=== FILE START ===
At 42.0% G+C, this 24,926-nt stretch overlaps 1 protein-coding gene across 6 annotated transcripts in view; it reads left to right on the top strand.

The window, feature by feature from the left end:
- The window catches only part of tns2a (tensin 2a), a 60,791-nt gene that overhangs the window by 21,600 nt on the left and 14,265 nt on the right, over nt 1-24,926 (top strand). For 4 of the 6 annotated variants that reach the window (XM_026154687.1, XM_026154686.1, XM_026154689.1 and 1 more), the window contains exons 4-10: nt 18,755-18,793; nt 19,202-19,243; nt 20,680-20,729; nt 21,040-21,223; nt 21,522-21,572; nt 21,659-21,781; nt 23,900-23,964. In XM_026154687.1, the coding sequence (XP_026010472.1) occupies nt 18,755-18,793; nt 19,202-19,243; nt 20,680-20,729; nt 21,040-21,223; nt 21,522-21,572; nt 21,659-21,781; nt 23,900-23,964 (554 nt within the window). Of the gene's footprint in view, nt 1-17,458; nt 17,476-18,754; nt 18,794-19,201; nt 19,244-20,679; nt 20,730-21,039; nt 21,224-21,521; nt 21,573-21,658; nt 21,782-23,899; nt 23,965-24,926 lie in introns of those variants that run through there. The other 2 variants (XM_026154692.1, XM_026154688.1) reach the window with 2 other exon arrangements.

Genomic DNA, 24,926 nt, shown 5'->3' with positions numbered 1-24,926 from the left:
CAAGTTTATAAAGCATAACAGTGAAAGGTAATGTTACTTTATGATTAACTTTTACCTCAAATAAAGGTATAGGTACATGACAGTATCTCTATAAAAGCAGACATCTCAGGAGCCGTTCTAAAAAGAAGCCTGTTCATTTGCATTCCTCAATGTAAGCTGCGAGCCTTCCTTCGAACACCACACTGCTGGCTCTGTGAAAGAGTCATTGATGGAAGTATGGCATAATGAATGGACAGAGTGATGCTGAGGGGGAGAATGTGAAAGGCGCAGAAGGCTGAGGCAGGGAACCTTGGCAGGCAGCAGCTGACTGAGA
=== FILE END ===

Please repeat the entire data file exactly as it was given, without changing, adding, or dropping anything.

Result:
At 42.0% G+C, this 24,926-nt stretch overlaps 1 protein-coding gene across 6 annotated transcripts in view; it reads left to right on the top strand.

The window, feature by feature from the left end:
- The window catches only part of tns2a (tensin 2a), a 60,791-nt gene that overhangs the window by 21,600 nt on the left and 14,265 nt on the right, over nt 1-24,926 (top strand). For 4 of the 6 annotated variants that reach the window (XM_026154687.1, XM_026154686.1, XM_026154689.1 and 1 more), the window contains exons 4-10: nt 18,755-18,793; nt 19,202-19,243; nt 20,680-20,729; nt 21,040-21,223; nt 21,522-21,572; nt 21,659-21,781; nt 23,900-23,964. In XM_026154687.1, the coding sequence (XP_026010472.1) occupies nt 18,755-18,793; nt 19,202-19,243; nt 20,680-20,729; nt 21,040-21,223; nt 21,522-21,572; nt 21,659-21,781; nt 23,900-23,964 (554 nt within the window). Of the gene's footprint in view, nt 1-17,458; nt 17,476-18,754; nt 18,794-19,201; nt 19,244-20,679; nt 20,730-21,039; nt 21,224-21,521; nt 21,573-21,658; nt 21,782-23,899; nt 23,965-24,926 lie in introns of those variants that run through there. The other 2 variants (XM_026154692.1, XM_026154688.1) reach the window with 2 other exon arrangements.

Genomic DNA, 24,926 nt, shown 5'->3' with positions numbered 1-24,926 from the left:
CAAGTTTATAAAGCATAACAGTGAAAGGTAATGTTACTTTATGATTAACTTTTACCTCAAATAAAGGTATAGGTACATGACAGTATCTCTATAAAAGCAGACATCTCAGGAGCCGTTCTAAAAAGAAGCCTGTTCATTTGCATTCCTCAATGTAAGCTGCGAGCCTTCCTTCGAACACCACACTGCTGGCTCTGTGAAAGAGTCATTGATGGAAGTATGGCATAATGAATGGACAGAGTGATGCTGAGGGGGAGAATGTGAAAGGCGCAGAAGGCTGAGGCAGGGAACCTTGGCAGGCAGCAGCTGACTGAGA